Journal of AIDS & Clinical Research

ISSN: 2155-6113

Open Access

Stigmatization and the Predictors of Reported Discrimination among HIV Positive Patients Receiving Care in Hospitals in Imo State, Nigeria


Chukwuma B Duru, Anthony C Iwu, Kevin C Diwe, Uche R Oluoha, Irene A Merenu, Chinyere M Aguocha, Ugochukwu C Madubueze, Nera P Kadiri-Eneh, Emmanuel U Ndukwu, Ikechi Ohale and Ernest Nwaigbo

Background: HIV related Stigma and discrimination is a reflection of fear of the unknown, driven by ignorance and helplessness that results in negative attitude, beliefs and unfair treatment towards those living with HIV.
Objective: To assess knowledge of stigmatization, prevalence of reported discrimination and the socio-demographic and care predictors of discrimination among HIV positive patients receiving care in Health Care Institutions in Imo State, Nigeria. Methods: A cross sectional analytical design using a simple random sampling technique to select 422 HIV positive patients attending the adult HIV clinics from two public health care institutions in Imo State. Data was collected using a pretested semi structured questionnaire. Descriptive analyses were done with frequencies and summary statistics. Chi square statistics were computed to determine significant relationships and simple binary logistic regression was used to determine predictors of HIV related discrimination. The p-value was set at 0.05 significance level.
Results: The mean age of the respondents was 37 ± 6.3 with a male to female ratio of 1:1.7. The overall level of knowledge of stigmatization and discrimination was poor in more than half of the respondents (55.2%). The prevalence of stigmatization and reported discrimination was 33.2% of which, close to two thirds of it occurred among the females (62.9%). The main source of discrimination was from family and relatives (45.0%) with close to half of the respondents having suicidal thoughts after experiencing discrimination (46.4%). The predictors of HIV related discrimination and stigmatization reported in this study were; being within the ages of 26-35 years, (OR 2.16), having at least one or more children (OR: 3.72), residing in their community of origin (2.00), residing in Orlu (OR: 3.77) or Okigwe (OR: 3.29) zones of Imo State, receiving advice to do the HIV test from a health personnel (OR: 2.52) and doing a HIV test and receiving a positive result from a private hospital (OR:2.22) or health centre OR: 2.11).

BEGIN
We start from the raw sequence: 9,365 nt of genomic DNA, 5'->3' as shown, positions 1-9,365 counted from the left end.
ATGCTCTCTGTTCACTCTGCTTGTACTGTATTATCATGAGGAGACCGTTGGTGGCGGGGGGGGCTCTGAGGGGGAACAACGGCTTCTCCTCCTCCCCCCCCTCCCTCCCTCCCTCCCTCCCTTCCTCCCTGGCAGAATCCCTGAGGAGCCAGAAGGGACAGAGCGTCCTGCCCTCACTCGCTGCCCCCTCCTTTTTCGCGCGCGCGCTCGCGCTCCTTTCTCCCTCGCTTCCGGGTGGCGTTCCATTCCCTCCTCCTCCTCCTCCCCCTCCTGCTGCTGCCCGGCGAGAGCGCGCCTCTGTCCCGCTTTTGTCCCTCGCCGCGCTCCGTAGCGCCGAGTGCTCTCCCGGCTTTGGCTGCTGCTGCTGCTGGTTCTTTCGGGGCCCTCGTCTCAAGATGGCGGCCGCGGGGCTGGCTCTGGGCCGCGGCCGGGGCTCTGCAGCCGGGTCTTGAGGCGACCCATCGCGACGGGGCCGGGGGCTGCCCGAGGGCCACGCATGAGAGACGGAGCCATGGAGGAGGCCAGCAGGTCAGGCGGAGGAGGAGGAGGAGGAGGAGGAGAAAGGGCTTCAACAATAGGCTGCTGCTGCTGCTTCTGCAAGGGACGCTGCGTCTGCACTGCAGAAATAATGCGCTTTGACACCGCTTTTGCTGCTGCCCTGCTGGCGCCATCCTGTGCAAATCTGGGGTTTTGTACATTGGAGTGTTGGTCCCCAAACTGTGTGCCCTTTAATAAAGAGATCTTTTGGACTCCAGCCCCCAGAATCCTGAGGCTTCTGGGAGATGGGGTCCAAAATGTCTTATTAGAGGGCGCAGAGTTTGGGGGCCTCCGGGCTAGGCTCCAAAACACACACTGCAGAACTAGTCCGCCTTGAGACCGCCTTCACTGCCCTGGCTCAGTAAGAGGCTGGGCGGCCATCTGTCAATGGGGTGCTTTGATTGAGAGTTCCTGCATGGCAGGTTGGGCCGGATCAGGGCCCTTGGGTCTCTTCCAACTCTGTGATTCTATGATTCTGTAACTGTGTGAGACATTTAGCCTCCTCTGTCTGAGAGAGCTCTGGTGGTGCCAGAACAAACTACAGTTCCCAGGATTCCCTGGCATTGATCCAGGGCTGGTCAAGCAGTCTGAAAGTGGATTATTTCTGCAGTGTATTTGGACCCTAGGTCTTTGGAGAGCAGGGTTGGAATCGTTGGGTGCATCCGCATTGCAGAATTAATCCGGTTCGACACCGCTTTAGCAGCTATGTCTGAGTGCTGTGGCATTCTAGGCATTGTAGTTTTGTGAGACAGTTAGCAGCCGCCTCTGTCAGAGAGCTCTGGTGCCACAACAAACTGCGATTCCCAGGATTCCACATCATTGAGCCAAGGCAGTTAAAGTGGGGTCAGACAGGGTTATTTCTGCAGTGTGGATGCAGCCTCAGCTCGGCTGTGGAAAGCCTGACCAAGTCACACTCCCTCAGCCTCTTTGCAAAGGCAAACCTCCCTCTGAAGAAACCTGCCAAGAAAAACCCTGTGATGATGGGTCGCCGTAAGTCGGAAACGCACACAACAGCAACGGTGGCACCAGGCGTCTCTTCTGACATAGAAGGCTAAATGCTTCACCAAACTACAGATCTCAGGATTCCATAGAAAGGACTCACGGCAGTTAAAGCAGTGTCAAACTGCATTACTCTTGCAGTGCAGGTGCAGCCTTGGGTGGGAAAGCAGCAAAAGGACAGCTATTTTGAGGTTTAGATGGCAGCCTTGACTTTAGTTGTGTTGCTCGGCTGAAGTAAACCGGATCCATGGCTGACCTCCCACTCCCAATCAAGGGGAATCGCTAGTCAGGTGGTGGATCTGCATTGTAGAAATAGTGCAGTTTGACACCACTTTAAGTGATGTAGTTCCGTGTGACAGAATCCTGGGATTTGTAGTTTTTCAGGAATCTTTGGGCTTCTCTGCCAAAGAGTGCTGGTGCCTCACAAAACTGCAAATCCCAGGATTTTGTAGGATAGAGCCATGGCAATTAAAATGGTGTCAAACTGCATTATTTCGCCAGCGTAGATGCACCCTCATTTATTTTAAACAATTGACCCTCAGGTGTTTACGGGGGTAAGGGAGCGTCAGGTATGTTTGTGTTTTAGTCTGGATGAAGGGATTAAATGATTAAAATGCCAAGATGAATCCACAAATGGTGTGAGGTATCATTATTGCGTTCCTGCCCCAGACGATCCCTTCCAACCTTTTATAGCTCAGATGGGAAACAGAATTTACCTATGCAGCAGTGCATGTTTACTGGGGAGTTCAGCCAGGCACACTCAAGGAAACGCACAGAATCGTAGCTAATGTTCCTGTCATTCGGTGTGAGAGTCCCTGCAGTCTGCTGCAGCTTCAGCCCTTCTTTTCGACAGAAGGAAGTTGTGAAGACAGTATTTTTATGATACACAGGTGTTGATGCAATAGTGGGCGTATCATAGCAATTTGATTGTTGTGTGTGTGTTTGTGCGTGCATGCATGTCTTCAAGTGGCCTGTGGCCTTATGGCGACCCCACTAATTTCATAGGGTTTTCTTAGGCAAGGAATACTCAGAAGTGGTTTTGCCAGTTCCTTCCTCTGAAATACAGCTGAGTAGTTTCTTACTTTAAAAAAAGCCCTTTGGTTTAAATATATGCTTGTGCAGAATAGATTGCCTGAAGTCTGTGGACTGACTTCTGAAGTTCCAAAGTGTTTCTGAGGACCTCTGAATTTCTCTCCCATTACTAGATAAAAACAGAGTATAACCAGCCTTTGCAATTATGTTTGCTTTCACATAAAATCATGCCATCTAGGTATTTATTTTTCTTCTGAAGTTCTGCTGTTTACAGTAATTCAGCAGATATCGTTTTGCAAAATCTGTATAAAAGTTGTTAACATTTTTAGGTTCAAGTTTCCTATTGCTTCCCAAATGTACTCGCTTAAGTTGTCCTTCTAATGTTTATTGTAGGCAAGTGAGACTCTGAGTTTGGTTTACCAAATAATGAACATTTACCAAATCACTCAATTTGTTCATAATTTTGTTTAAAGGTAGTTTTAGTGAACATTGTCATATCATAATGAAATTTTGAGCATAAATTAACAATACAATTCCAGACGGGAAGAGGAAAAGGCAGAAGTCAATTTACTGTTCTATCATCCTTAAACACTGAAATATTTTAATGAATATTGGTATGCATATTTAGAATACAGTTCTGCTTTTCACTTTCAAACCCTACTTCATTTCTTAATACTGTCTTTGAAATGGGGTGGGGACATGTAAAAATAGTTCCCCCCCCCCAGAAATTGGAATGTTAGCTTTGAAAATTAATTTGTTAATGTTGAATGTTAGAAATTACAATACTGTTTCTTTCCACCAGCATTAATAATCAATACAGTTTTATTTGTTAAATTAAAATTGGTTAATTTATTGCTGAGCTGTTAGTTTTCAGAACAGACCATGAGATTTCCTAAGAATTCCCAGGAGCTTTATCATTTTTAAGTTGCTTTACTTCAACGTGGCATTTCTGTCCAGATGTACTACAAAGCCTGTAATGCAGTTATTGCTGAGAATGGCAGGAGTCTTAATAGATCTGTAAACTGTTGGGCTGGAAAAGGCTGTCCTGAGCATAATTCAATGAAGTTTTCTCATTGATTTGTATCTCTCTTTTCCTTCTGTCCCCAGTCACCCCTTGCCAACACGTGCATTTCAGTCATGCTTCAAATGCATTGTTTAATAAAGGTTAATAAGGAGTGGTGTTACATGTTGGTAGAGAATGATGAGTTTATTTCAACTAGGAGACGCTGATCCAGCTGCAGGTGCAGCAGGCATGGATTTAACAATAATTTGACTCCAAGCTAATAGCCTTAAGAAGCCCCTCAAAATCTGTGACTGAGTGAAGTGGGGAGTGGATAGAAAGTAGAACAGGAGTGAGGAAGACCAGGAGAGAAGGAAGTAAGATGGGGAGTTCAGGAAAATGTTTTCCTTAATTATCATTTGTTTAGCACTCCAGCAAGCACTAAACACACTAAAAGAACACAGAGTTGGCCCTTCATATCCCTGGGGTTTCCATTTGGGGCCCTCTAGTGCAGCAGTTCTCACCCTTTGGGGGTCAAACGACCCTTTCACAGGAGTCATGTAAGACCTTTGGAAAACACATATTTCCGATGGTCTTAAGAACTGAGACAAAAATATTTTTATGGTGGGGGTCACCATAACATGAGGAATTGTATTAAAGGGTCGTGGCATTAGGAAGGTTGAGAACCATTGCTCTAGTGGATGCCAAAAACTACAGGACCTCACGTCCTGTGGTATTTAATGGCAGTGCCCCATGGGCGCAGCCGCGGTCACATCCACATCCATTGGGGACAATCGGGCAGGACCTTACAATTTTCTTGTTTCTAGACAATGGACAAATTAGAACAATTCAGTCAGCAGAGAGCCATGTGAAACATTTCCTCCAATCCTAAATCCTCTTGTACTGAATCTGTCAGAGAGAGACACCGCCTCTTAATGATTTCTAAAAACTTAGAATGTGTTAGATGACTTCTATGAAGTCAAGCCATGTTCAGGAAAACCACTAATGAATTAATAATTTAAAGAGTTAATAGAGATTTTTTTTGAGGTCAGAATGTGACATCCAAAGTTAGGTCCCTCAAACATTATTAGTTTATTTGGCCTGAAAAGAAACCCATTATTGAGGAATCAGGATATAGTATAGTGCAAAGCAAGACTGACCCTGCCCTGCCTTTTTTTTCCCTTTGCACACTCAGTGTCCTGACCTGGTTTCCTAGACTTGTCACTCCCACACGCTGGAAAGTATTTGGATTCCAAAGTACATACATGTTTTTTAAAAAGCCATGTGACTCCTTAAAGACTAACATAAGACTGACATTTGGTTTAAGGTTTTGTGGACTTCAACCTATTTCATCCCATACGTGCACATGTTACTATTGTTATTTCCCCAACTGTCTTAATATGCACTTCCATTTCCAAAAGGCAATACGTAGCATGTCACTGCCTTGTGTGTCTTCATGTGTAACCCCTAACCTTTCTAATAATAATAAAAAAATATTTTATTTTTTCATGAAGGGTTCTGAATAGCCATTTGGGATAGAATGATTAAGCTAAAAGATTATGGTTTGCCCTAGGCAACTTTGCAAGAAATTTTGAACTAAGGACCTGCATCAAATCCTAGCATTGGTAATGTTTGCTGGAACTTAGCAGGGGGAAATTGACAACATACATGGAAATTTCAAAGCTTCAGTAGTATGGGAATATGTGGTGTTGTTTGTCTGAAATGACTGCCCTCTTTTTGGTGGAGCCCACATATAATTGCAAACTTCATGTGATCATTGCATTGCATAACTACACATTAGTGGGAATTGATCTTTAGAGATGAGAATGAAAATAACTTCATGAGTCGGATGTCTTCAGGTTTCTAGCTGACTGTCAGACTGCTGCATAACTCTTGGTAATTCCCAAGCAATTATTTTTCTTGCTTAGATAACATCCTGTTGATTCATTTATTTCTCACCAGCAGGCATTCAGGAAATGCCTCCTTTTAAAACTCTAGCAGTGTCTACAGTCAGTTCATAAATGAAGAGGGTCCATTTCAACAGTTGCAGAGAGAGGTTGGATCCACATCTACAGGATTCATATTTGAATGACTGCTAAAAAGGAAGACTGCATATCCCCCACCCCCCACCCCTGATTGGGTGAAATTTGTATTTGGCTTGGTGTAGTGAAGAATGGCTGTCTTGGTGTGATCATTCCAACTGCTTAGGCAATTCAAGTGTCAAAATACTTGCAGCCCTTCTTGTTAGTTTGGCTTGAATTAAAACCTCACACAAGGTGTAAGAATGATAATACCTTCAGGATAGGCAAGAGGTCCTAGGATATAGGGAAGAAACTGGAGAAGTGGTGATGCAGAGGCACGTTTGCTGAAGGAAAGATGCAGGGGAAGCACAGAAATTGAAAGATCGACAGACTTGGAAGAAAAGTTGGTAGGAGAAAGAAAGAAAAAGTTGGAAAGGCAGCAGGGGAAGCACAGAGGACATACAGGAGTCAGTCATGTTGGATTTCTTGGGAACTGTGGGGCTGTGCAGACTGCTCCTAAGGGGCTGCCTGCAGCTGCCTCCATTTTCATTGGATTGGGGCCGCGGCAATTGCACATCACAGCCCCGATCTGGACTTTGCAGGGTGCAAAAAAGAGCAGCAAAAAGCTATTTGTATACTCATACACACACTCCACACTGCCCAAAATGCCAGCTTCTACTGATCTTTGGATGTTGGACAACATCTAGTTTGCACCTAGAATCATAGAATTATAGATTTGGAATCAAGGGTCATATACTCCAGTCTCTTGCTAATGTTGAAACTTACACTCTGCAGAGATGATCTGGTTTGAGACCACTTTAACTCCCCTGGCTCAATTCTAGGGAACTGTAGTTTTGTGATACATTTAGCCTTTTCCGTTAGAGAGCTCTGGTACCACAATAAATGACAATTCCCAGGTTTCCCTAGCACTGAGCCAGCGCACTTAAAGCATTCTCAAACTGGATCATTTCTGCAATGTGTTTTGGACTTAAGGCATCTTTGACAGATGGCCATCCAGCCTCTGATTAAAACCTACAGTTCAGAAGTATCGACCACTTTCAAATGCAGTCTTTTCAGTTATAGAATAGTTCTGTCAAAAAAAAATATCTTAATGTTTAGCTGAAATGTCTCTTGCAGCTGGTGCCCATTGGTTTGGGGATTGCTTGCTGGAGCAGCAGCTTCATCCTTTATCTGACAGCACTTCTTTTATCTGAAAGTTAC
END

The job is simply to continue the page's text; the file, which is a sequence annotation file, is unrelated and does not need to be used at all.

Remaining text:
Conclusion: Stigmatization and discrimination of people living with HIV/AIDS are created by individuals and communities influenced by socio-demographic and care factors which continues to perpetuate the transmission of HIV; and therefore, it remains an important issue of public health concern that must be addressed.


Share this article

Google Scholar citation report
Citations: 5061

Journal of AIDS & Clinical Research received 5061 citations as per Google Scholar report

Journal of AIDS & Clinical Research peer review process verified at publons

Indexed In

arrow_upward arrow_upward